Do you think the Court of Appeal meant to overrule earlier case law, or is it possible they just ignored it because the self-represented employee didn’t raise the arguments?

Should the Court of Appeal apply precedent that is not raised in argument before it?

In any event, it seems certain now that the confusion raised by this decision will need to be sorted out at some point by the Court of Appeal.

Thoughts?

 

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6 Responses to Ontario Court of Appeal Decision Raises Questions About Employment Law

  1. Sean Bawden Reply

    November 28, 2013 at 8:06 pm

    Prof. Doorey:

    As I argued in my post about this case (http://bit.ly/IjkeQM) my sense is that the problem was that the employee did not ask for “reasonable notice,” rather he asked for damages for ‘wrongful’ dismissal.

    Actually, reading the case, it looks more like he tried to argue “unjust dismissal” a la Canada Labour Code, which of course had no bearing.

    I fear the reason the case is so wanting – and it does leave me wanting – is because of what was actually argued and pleaded.

    I think the problem is not the result, but rather the question. I agree with your analysis, but I think the same was a result of what the plaintiff argued and did not argue.

    • Doorey Reply

      November 28, 2013 at 8:50 pm

      Thanks Sean, you are probably right. But I wonder though about a court of appeal ignoring altogether glaring legal problems arising from a fact scenario and producing a decision as a result that creates confusion in the community. We’ll see if this decision ends up having any impact. Maybe everyone will just ignore it.

      • Sean Bawden Reply

        November 28, 2013 at 9:27 pm

        We didn’t ignore it…

        But I agree, it does give me pause with respect to the two big issues you raise. But I go back to my concerns that if no one raised the argument, is it appropriate for the court to deal with it.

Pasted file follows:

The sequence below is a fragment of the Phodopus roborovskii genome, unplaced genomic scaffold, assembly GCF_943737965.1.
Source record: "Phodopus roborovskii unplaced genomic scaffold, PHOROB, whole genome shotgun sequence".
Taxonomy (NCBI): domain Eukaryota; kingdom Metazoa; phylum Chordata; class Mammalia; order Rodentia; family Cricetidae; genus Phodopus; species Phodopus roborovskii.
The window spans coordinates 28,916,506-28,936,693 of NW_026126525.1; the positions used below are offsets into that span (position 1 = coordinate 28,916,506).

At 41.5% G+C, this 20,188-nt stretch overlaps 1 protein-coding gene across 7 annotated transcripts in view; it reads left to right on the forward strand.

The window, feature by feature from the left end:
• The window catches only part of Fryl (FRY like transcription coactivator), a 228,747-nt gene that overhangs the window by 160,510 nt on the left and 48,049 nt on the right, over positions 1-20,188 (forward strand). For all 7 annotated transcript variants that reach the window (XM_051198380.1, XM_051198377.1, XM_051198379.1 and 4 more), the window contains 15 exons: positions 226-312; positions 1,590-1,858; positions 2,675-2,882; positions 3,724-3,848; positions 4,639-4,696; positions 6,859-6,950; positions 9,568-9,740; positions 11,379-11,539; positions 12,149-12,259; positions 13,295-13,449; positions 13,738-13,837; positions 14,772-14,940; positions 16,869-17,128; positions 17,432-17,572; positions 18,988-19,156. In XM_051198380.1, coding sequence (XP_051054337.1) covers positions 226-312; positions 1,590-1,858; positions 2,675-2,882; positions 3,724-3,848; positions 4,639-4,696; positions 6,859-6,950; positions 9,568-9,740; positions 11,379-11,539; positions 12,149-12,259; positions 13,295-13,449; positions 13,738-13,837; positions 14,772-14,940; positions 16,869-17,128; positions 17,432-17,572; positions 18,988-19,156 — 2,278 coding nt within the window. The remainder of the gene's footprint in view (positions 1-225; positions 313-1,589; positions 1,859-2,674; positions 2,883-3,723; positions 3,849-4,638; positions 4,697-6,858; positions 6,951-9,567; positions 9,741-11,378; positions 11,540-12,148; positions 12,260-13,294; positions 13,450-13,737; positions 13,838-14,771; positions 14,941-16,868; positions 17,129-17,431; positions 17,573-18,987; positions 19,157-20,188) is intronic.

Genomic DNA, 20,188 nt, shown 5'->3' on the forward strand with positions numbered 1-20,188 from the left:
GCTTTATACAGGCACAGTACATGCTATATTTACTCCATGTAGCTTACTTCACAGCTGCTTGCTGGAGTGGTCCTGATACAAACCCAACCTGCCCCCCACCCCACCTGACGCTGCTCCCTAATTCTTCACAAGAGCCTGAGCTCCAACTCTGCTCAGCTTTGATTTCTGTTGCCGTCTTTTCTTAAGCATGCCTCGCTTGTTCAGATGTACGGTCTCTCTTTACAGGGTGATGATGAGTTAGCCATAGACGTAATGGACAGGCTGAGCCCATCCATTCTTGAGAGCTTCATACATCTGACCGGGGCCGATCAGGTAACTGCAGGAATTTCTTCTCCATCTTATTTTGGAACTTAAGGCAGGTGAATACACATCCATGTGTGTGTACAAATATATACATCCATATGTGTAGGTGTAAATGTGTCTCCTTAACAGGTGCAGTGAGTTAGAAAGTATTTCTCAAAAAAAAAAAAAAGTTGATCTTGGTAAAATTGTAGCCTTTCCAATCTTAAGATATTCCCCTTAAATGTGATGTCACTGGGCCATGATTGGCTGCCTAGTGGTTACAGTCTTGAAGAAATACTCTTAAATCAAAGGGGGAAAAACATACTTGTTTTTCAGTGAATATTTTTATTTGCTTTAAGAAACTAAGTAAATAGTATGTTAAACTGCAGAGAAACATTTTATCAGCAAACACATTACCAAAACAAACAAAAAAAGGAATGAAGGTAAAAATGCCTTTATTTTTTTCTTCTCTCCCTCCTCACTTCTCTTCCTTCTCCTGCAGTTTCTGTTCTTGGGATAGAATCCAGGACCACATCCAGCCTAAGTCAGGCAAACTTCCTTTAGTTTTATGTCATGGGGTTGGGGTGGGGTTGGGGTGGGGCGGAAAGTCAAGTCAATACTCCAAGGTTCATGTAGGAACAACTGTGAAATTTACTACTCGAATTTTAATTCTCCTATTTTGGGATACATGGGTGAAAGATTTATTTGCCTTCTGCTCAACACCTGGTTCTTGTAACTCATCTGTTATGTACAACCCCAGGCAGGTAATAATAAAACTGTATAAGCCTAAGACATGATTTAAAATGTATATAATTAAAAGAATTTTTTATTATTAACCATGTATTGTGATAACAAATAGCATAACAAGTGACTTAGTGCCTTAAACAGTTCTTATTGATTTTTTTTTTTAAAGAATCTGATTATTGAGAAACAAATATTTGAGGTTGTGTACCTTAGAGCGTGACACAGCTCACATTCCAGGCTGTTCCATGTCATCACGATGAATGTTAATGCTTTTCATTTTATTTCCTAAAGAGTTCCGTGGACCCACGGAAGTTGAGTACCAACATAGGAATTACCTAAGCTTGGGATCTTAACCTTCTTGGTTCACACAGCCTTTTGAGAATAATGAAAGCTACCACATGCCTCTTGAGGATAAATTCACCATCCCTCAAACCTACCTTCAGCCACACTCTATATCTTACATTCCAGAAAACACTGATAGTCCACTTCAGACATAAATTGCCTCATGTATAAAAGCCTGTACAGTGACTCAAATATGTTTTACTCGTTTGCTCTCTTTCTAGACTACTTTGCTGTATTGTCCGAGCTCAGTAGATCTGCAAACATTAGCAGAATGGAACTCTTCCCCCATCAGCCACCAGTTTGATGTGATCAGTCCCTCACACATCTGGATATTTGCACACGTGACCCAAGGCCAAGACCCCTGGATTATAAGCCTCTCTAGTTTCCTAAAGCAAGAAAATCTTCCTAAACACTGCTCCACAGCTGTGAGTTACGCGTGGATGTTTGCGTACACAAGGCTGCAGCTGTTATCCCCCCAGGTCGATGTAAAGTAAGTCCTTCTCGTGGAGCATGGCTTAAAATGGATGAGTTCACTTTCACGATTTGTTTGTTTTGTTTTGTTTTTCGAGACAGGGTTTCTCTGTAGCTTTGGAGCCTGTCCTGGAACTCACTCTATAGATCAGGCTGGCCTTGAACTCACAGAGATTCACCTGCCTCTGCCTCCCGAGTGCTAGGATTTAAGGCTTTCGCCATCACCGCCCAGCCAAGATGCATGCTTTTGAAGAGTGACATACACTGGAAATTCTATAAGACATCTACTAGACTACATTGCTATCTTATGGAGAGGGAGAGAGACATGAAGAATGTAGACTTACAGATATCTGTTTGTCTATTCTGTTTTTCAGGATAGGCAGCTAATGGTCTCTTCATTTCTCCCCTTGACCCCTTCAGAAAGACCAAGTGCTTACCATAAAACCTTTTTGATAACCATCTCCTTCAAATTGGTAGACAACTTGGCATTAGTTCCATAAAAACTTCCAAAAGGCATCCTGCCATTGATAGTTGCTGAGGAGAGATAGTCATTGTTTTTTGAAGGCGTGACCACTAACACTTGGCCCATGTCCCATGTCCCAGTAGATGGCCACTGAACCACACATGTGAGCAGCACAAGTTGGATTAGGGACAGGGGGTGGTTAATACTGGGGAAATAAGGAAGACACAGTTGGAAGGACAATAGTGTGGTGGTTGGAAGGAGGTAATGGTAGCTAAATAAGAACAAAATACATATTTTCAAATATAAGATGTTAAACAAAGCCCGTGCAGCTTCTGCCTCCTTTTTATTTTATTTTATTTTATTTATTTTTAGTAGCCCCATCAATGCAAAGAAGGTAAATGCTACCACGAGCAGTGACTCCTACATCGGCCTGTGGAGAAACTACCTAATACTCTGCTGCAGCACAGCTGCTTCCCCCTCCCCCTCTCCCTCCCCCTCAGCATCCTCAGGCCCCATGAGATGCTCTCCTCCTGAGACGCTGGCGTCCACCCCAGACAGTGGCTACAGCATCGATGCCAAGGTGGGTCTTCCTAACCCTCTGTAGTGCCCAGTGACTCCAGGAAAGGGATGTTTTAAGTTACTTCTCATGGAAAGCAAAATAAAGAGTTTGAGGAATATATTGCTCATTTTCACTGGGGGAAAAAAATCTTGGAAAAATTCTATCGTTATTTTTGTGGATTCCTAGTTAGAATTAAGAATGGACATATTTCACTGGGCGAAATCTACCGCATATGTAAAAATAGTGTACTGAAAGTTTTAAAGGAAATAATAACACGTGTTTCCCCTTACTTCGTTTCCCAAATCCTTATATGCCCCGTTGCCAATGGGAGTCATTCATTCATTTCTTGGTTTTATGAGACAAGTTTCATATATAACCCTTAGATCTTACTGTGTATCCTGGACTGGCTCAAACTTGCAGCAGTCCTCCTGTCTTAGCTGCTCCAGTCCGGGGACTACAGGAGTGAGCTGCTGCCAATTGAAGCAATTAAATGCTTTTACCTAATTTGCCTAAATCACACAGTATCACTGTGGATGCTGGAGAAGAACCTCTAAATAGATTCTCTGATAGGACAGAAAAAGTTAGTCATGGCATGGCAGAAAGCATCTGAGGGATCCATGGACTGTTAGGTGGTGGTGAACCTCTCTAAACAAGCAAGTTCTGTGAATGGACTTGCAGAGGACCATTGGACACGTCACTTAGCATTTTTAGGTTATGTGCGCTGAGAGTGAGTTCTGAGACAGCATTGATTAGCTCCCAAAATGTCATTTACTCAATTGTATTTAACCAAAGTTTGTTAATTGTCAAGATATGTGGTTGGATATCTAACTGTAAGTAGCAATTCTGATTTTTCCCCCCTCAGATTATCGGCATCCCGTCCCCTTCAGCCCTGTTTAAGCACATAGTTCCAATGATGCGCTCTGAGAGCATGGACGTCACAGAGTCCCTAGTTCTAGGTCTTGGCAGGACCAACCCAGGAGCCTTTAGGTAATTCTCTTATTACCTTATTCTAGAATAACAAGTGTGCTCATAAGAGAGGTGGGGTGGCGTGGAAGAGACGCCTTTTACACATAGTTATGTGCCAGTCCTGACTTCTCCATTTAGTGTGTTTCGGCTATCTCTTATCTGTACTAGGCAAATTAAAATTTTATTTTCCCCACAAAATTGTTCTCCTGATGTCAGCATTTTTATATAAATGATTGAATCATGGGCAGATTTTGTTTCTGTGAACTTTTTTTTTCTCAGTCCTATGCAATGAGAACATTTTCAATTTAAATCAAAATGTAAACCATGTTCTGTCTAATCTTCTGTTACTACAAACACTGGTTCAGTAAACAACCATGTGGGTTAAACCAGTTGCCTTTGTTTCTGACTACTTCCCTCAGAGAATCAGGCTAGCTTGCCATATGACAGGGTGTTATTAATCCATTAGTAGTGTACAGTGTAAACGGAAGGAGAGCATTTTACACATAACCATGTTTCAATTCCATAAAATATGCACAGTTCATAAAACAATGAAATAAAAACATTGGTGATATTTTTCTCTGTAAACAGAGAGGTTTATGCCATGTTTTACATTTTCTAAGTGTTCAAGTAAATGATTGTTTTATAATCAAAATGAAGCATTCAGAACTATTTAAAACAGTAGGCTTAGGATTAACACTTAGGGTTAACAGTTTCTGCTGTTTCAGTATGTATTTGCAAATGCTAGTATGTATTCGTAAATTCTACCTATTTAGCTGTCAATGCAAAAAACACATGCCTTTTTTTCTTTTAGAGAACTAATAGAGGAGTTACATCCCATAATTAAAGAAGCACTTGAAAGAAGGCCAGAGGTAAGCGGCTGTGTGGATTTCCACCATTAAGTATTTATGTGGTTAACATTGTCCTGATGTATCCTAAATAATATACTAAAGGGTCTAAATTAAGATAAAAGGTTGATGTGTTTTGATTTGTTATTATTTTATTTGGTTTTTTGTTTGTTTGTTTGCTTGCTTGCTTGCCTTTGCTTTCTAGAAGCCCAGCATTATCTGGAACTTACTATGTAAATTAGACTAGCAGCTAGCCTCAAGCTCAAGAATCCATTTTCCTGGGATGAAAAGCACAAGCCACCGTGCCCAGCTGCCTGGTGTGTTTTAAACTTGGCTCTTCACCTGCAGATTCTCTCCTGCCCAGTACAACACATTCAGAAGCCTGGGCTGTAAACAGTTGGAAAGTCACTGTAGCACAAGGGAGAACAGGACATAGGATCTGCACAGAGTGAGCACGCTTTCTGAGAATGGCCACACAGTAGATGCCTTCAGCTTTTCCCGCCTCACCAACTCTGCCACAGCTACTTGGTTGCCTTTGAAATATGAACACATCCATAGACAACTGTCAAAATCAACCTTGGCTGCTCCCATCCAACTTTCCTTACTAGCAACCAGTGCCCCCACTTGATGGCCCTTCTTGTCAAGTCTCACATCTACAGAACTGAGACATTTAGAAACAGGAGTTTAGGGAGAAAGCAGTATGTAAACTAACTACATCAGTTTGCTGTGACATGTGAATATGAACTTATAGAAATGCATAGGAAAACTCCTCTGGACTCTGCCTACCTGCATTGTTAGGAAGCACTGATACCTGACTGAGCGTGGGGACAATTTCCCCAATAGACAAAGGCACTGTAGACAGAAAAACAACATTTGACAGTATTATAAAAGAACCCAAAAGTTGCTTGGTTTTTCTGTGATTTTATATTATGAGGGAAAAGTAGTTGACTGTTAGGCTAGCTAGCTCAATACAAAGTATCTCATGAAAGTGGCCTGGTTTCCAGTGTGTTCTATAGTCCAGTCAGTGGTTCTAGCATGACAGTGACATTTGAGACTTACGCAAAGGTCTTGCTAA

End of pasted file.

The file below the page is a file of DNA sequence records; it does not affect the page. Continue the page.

It would have been more interesting had he been employed for three years – then what would the court have done?

  2. Robert Logue Reply

    November 29, 2013 at 5:41 pm

    Look at para. 7:

    [7] Plaintiff does not, therefore, claim that he was owed more money under the Employment Agreement. Rather, his claim is based on other alleged wrongdoing by the Defendant, some of which occurred at the commencement of his employment, some of which occurred during the course of his employment, and some of which he only learned of subsequent to his termination. His overarching argument is that although the Defendant purported to terminate him without cause, the Defendant actually intended to fire him for cause.

    I think that is the key to distinguishing this case in the future.

    • Dennis Buchanan Reply

      December 5, 2013 at 10:48 pm

      Indeed. And also, at the end of paragraph 3:

      “He concedes that the Employment Agreement is valid and in force.”

      At a glance, it looks very probable that he could have successfully argued otherwise, and sought pay in lieu of reasonable notice. But he conceded that the employment agreement was valid, and as unwise as that concession appears to have been, it probably was not open to the Court to come to a finding on an issue not in dispute.

      For the same reason, I’m not worried about the precedent value of this case.

  3. Dan McGarry Reply

    November 29, 2013 at 9:53 pm

    Hate to say it but after reviewing both decisions and Sean’s posting it appears as Sean has alluded to, that the Plaintiff greatly erred by representing himself. It seems that he did not address the salient points, instead focusing on the perceived unfairness of his dismissal.

    So to question #3: i) No ii) Yes.